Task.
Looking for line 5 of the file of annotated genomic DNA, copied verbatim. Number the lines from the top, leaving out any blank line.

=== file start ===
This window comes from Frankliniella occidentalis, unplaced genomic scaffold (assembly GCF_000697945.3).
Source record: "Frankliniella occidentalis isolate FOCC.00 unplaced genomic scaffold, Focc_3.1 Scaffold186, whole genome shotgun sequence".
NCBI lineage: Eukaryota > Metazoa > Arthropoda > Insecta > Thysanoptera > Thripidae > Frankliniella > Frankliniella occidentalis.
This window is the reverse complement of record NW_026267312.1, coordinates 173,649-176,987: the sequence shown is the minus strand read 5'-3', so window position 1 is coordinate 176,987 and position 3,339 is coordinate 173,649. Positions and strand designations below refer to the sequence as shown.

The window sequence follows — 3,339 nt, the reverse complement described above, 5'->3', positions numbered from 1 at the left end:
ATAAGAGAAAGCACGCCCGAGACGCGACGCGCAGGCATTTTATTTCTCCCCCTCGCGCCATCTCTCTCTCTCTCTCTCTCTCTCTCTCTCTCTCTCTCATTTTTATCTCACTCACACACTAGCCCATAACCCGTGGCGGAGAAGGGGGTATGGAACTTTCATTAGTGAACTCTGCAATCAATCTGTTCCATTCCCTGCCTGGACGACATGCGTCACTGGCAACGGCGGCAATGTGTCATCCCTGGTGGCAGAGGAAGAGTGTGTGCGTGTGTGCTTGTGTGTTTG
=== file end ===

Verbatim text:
The window sequence follows — 3,339 nt, the reverse complement described above, 5'->3', positions numbered from 1 at the left end: